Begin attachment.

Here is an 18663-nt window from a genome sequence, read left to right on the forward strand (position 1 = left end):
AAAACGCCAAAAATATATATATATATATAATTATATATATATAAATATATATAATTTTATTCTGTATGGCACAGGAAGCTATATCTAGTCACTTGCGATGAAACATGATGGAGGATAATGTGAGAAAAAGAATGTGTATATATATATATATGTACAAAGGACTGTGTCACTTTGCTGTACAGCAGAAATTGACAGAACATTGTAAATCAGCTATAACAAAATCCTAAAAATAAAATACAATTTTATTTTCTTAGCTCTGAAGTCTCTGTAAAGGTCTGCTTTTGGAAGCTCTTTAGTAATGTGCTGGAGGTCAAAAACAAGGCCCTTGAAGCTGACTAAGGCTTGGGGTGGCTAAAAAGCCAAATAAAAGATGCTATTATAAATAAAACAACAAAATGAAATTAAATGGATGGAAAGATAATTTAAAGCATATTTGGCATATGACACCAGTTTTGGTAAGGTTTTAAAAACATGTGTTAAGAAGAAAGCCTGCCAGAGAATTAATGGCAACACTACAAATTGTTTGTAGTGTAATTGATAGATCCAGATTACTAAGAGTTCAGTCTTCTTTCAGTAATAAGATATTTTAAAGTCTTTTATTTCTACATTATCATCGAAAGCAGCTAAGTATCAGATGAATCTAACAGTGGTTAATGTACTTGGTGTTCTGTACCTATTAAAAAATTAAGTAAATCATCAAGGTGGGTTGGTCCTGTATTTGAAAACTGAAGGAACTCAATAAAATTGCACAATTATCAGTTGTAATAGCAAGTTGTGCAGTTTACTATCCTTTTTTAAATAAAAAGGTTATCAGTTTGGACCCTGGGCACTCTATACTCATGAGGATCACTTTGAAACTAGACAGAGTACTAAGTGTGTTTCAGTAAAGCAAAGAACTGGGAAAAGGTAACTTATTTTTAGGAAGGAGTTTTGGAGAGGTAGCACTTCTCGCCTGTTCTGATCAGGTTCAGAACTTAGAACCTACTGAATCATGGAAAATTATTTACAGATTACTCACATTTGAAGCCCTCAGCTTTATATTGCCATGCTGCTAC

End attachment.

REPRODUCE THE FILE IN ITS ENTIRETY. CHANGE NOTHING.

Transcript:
Here is an 18663-nt window from a genome sequence, read left to right on the forward strand (position 1 = left end):
AAAACGCCAAAAATATATATATATATATAATTATATATATATAAATATATATAATTTTATTCTGTATGGCACAGGAAGCTATATCTAGTCACTTGCGATGAAACATGATGGAGGATAATGTGAGAAAAAGAATGTGTATATATATATATATGTACAAAGGACTGTGTCACTTTGCTGTACAGCAGAAATTGACAGAACATTGTAAATCAGCTATAACAAAATCCTAAAAATAAAATACAATTTTATTTTCTTAGCTCTGAAGTCTCTGTAAAGGTCTGCTTTTGGAAGCTCTTTAGTAATGTGCTGGAGGTCAAAAACAAGGCCCTTGAAGCTGACTAAGGCTTGGGGTGGCTAAAAAGCCAAATAAAAGATGCTATTATAAATAAAACAACAAAATGAAATTAAATGGATGGAAAGATAATTTAAAGCATATTTGGCATATGACACCAGTTTTGGTAAGGTTTTAAAAACATGTGTTAAGAAGAAAGCCTGCCAGAGAATTAATGGCAACACTACAAATTGTTTGTAGTGTAATTGATAGATCCAGATTACTAAGAGTTCAGTCTTCTTTCAGTAATAAGATATTTTAAAGTCTTTTATTTCTACATTATCATCGAAAGCAGCTAAGTATCAGATGAATCTAACAGTGGTTAATGTACTTGGTGTTCTGTACCTATTAAAAAATTAAGTAAATCATCAAGGTGGGTTGGTCCTGTATTTGAAAACTGAAGGAACTCAATAAAATTGCACAATTATCAGTTGTAATAGCAAGTTGTGCAGTTTACTATCCTTTTTTAAATAAAAAGGTTATCAGTTTGGACCCTGGGCACTCTATACTCATGAGGATCACTTTGAAACTAGACAGAGTACTAAGTGTGTTTCAGTAAAGCAAAGAACTGGGAAAAGGTAACTTATTTTTAGGAAGGAGTTTTGGAGAGGTAGCACTTCTCGCCTGTTCTGATCAGGTTCAGAACTTAGAACCTACTGAATCATGGAAAATTATTTACAGATTACTCACATTTGAAGCCCTCAGCTTTATATTGCCATGCTGCTAC